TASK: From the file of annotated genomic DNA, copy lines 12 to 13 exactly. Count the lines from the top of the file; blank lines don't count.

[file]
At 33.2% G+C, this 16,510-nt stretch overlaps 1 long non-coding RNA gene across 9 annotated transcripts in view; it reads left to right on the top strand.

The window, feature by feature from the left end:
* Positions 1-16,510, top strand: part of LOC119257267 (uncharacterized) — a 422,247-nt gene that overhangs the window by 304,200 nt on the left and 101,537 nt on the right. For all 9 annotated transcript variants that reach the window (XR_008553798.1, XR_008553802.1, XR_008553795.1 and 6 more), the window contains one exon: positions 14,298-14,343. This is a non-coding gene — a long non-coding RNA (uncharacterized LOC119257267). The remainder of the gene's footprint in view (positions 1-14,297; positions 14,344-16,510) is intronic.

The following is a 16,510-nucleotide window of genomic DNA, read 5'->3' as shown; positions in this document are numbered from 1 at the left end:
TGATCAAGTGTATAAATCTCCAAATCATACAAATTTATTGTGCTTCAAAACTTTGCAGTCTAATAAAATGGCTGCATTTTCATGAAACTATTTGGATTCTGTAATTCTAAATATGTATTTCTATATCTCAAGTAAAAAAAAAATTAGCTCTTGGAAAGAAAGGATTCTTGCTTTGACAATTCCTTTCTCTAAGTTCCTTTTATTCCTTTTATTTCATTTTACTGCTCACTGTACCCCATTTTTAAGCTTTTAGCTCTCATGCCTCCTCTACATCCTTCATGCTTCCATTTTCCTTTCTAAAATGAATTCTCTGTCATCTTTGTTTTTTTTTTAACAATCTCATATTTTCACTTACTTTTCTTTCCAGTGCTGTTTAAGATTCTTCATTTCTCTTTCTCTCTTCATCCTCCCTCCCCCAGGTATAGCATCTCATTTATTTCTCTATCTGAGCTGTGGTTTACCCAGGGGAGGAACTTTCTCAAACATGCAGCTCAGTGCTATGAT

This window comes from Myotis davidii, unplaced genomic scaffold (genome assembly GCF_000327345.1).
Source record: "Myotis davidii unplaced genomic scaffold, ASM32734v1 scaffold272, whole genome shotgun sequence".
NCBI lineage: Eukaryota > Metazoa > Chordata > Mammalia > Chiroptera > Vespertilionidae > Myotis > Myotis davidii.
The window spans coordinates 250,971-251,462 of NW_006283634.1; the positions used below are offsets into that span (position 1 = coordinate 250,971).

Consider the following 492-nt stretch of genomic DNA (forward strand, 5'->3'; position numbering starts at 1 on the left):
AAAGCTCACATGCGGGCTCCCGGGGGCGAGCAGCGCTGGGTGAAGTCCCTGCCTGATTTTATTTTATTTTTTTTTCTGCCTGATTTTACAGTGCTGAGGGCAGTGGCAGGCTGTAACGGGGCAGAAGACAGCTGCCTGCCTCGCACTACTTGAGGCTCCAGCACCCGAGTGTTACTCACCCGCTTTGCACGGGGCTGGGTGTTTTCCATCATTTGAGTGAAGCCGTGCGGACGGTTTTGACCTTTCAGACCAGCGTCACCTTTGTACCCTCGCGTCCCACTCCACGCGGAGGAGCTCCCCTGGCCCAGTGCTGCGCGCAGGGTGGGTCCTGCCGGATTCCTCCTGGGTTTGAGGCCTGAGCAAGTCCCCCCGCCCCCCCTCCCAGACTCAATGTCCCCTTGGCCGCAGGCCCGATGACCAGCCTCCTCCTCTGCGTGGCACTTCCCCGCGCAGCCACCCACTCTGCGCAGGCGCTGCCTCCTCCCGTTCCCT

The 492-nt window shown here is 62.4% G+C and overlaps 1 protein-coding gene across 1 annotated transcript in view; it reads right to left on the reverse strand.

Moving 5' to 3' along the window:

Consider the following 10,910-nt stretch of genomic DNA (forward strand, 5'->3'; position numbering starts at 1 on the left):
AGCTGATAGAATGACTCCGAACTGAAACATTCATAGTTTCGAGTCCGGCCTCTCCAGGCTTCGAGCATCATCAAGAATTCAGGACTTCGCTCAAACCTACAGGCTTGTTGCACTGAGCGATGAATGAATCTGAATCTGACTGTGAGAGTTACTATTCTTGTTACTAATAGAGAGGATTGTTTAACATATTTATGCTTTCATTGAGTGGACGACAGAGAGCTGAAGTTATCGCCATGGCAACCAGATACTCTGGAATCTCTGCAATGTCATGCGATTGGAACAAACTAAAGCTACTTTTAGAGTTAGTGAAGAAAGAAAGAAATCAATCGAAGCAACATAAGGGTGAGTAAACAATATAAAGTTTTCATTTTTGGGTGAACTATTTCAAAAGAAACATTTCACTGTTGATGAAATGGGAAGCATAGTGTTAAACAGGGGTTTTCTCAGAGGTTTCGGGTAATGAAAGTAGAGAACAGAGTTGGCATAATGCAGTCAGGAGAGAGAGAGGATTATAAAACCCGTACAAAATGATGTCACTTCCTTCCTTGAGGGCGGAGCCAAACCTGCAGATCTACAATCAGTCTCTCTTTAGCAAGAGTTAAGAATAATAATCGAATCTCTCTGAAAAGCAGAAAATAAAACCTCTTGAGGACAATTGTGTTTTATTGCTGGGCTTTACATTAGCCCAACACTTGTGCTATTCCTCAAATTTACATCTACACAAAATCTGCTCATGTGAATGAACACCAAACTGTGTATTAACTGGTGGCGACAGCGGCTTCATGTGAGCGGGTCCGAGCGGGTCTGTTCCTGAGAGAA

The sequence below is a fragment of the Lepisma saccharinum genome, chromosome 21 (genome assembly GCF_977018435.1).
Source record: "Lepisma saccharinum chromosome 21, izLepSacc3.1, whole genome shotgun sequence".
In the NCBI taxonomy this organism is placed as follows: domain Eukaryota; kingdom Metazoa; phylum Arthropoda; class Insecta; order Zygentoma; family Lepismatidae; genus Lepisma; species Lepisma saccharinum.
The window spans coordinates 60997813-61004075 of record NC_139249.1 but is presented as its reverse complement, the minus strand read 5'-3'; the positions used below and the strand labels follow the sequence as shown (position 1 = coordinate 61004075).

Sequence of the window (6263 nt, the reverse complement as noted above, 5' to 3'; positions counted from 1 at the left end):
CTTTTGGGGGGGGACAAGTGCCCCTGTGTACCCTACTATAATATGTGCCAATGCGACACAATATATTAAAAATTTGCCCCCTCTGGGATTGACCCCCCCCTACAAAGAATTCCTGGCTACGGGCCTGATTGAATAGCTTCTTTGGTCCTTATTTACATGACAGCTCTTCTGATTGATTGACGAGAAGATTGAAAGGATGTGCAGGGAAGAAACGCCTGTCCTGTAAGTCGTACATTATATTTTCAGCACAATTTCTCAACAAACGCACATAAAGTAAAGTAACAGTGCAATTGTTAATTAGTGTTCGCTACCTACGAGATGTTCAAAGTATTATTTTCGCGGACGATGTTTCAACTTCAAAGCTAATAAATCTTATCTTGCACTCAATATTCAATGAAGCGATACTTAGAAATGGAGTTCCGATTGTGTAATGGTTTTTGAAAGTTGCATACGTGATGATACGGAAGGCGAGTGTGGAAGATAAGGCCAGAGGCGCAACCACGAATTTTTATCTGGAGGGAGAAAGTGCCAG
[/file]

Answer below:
The 492-nt window shown here is 62.4% G+C and overlaps 1 protein-coding gene across 1 annotated transcript in view; it reads right to left on the reverse strand.

Moving 5' to 3' along the window: